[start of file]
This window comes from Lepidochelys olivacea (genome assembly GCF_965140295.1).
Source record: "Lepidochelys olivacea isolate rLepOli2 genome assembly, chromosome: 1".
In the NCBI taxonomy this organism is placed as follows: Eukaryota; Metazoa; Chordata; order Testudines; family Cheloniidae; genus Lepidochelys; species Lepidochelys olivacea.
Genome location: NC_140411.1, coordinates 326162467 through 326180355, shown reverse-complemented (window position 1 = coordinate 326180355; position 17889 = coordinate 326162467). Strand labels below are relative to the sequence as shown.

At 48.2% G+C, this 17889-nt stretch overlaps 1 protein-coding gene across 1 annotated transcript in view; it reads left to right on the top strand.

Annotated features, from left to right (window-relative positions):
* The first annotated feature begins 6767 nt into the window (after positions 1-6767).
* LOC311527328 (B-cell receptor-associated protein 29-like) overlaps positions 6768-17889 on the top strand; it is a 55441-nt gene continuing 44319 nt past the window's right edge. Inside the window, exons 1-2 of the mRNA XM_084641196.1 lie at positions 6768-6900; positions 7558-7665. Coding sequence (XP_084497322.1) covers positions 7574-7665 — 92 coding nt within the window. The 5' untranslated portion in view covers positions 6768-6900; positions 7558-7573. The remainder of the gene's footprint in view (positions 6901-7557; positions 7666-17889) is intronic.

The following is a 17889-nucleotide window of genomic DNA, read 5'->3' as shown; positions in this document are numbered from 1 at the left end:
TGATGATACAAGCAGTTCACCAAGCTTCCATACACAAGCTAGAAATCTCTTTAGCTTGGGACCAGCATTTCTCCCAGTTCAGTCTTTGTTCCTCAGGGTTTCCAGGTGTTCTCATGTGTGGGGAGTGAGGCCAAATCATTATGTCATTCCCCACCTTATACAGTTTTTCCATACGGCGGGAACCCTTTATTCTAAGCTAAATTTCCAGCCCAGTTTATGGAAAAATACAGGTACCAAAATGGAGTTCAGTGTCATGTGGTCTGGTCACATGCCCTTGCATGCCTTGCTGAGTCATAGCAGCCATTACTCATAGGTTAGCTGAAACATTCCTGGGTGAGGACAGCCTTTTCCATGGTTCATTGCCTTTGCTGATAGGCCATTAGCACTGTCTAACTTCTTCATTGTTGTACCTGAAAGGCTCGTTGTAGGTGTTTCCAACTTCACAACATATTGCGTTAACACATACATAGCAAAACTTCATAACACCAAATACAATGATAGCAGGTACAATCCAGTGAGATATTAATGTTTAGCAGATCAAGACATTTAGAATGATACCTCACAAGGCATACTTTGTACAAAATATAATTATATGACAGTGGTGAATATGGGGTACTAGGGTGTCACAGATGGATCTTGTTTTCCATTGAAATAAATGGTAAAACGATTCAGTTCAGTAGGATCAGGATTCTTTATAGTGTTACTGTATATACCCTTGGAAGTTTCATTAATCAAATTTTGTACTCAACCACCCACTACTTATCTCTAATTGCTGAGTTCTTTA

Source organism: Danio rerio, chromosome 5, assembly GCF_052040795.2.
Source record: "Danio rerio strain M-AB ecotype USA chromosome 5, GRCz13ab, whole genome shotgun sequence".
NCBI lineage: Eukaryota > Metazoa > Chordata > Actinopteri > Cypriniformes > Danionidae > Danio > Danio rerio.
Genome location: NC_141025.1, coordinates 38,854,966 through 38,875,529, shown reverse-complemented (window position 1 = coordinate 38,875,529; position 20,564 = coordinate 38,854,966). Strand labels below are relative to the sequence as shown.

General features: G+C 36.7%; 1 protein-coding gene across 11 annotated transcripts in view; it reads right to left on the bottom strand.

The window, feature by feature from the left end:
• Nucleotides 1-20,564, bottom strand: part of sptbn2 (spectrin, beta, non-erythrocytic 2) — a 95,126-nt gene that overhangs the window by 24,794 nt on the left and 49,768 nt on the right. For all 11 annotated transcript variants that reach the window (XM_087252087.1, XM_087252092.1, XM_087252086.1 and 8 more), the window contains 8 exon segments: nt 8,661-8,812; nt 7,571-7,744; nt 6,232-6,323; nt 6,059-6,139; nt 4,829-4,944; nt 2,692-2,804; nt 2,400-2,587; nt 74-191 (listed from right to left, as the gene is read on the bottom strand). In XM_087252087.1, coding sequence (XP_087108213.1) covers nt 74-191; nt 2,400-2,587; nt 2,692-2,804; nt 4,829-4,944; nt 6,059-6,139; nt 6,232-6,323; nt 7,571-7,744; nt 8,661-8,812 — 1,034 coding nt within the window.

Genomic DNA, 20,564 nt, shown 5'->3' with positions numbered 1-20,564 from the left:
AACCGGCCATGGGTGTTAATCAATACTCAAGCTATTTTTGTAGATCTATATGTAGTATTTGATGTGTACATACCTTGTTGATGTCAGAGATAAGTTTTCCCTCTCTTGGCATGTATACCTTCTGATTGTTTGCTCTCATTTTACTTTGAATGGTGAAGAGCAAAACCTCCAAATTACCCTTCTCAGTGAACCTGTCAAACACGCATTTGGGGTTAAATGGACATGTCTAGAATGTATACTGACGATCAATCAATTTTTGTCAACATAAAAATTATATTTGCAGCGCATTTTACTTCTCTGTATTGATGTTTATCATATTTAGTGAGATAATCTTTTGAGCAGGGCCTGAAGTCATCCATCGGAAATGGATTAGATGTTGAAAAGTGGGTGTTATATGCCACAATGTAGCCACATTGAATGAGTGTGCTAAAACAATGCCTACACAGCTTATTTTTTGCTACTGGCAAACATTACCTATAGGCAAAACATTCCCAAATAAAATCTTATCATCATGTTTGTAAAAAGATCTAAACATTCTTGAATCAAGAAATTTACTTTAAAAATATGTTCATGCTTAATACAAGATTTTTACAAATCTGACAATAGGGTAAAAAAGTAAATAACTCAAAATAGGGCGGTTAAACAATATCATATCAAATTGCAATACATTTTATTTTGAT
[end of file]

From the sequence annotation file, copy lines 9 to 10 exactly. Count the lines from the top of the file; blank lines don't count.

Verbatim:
The following is a 17889-nucleotide window of genomic DNA, read 5'->3' as shown; positions in this document are numbered from 1 at the left end:
TGATGATACAAGCAGTTCACCAAGCTTCCATACACAAGCTAGAAATCTCTTTAGCTTGGGACCAGCATTTCTCCCAGTTCAGTCTTTGTTCCTCAGGGTTTCCAGGTGTTCTCATGTGTGGGGAGTGAGGCCAAATCATTATGTCATTCCCCACCTTATACAGTTTTTCCATACGGCGGGAACCCTTTATTCTAAGCTAAATTTCCAGCCCAGTTTATGGAAAAATACAGGTACCAAAATGGAGTTCAGTGTCATGTGGTCTGGTCACATGCCCTTGCATGCCTTGCTGAGTCATAGCAGCCATTACTCATAGGTTAGCTGAAACATTCCTGGGTGAGGACAGCCTTTTCCATGGTTCATTGCCTTTGCTGATAGGCCATTAGCACTGTCTAACTTCTTCATTGTTGTACCTGAAAGGCTCGTTGTAGGTGTTTCCAACTTCACAACATATTGCGTTAACACATACATAGCAAAACTTCATAACACCAAATACAATGATAGCAGGTACAATCCAGTGAGATATTAATGTTTAGCAGATCAAGACATTTAGAATGATACCTCACAAGGCATACTTTGTACAAAATATAATTATATGACAGTGGTGAATATGGGGTACTAGGGTGTCACAGATGGATCTTGTTTTCCATTGAAATAAATGGTAAAACGATTCAGTTCAGTAGGATCAGGATTCTTTATAGTGTTACTGTATATACCCTTGGAAGTTTCATTAATCAAATTTTGTACTCAACCACCCACTACTTATCTCTAATTGCTGAGTTCTTTA